We were lucky, though; we stopped at the inner end, the Mud Bay end, but we got there as the tide was going out.
Looks good. But it's slippery, soggy, mushy, sticky mud. Goopy mud.
Logs, mud, and watery mud.
Did I mention that we were on the Mud Bay end? Until it's been dry for a while, you can't walk there without good boots. Unless you're a horse with big, floppy feet:
Splash, splosh, plop.
Hope they like being groomed. They're going to need it.
My boots are in the bathtub, getting dry enough to clean. At least they're waterproof up to the zipper at the ankle. Laurie's shoes were not.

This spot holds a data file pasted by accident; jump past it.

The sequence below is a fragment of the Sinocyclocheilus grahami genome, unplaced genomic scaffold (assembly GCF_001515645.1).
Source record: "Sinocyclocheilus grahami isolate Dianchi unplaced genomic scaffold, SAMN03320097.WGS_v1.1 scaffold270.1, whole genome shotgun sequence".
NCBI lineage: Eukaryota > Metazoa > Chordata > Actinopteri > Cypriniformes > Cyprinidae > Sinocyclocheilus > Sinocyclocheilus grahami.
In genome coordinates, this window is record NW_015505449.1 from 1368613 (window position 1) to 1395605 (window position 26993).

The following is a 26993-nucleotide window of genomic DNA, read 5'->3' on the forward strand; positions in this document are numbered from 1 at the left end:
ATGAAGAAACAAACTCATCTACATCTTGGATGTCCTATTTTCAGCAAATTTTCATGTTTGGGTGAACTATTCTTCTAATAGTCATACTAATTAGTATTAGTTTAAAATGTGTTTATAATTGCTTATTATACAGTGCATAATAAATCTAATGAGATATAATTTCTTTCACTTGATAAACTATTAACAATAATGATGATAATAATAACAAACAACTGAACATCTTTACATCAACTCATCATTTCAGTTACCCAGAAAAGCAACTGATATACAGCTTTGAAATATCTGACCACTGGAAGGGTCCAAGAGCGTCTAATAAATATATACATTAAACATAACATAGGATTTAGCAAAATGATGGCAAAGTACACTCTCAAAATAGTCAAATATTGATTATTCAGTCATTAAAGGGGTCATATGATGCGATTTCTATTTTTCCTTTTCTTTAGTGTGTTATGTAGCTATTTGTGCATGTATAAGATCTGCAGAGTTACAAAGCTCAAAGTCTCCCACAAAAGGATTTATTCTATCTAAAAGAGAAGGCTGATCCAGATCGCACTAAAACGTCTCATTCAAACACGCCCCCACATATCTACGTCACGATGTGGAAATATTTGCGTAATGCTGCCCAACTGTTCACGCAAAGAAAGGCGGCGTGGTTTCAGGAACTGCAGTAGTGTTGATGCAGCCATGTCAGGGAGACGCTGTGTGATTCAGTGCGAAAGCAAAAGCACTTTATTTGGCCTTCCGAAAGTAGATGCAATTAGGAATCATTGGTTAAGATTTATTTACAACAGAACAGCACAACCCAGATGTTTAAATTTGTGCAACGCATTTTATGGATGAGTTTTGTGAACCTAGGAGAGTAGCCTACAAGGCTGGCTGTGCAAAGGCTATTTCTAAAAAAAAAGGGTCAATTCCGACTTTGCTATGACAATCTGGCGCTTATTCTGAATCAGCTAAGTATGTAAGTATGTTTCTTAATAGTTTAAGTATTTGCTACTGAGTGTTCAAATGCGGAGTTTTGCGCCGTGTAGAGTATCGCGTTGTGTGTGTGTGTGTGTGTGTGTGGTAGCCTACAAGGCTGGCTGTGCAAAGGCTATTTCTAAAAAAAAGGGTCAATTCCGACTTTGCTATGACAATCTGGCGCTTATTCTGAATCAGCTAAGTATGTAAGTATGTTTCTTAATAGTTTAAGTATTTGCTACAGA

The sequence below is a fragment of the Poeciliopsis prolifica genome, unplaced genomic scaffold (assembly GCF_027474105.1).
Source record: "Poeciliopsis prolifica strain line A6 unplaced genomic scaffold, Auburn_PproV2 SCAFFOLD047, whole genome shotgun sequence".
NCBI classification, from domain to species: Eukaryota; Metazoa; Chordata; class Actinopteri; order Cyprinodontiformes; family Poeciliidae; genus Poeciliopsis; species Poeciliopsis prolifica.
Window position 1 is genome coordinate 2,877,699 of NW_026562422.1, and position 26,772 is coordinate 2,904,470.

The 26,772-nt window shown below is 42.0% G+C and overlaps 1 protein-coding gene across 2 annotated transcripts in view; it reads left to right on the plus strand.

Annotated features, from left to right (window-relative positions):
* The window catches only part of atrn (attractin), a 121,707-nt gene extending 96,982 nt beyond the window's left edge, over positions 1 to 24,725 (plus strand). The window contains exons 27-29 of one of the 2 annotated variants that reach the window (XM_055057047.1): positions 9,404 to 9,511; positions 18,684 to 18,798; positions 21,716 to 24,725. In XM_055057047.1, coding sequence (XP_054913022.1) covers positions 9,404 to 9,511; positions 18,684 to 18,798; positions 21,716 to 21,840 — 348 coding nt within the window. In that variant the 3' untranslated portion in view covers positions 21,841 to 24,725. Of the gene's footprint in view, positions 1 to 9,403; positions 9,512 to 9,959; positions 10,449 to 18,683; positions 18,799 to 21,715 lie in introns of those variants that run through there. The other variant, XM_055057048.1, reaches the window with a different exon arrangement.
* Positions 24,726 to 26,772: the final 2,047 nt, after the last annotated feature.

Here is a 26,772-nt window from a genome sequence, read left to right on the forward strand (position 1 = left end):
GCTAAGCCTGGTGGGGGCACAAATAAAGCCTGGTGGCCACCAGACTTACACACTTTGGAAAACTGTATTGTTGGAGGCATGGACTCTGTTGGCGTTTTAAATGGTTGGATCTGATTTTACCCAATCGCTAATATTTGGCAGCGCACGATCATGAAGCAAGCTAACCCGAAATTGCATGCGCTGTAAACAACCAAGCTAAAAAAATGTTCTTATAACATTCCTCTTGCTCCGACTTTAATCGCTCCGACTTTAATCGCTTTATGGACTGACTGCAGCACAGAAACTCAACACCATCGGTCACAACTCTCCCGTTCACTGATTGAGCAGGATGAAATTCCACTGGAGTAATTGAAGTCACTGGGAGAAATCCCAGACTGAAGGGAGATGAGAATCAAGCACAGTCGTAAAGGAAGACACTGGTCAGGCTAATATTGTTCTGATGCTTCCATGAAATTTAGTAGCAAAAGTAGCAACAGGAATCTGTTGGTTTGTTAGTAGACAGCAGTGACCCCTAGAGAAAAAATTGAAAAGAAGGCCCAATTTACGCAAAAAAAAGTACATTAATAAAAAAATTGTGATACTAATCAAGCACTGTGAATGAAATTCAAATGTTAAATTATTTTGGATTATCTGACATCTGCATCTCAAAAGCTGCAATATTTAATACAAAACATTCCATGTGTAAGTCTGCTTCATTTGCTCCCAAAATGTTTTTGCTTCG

But the view was worth it.
Mount Baker, from a back yard. Not ours, unfortunately.
North Shore mountains, with a flight of sandpipers.
We brought home a few pale pink macoma clam shells* that had been tossed up alongside the walls. In one of them, I found a tiny flatworm (1/4 inch long), the palest, cleanest, almost transparent green; its miniature ruffled pharynx gleams whitely from its middle. How it stays that clean in sticky mud is a mystery.
*I didn't know this about macomas:
"Macomas are mud-dwelling clams which differ from most other bivalves in their mode of feeding. Most clams are filter-feeders. They draw water into a siphon, filter out nutrients and exhale the filtered water through another siphon. Macomas are deposit feeders. The inhalent siphon is very long and and sweeps over the mud, acting like a vacuum cleaner." From MBL (Woods Hole)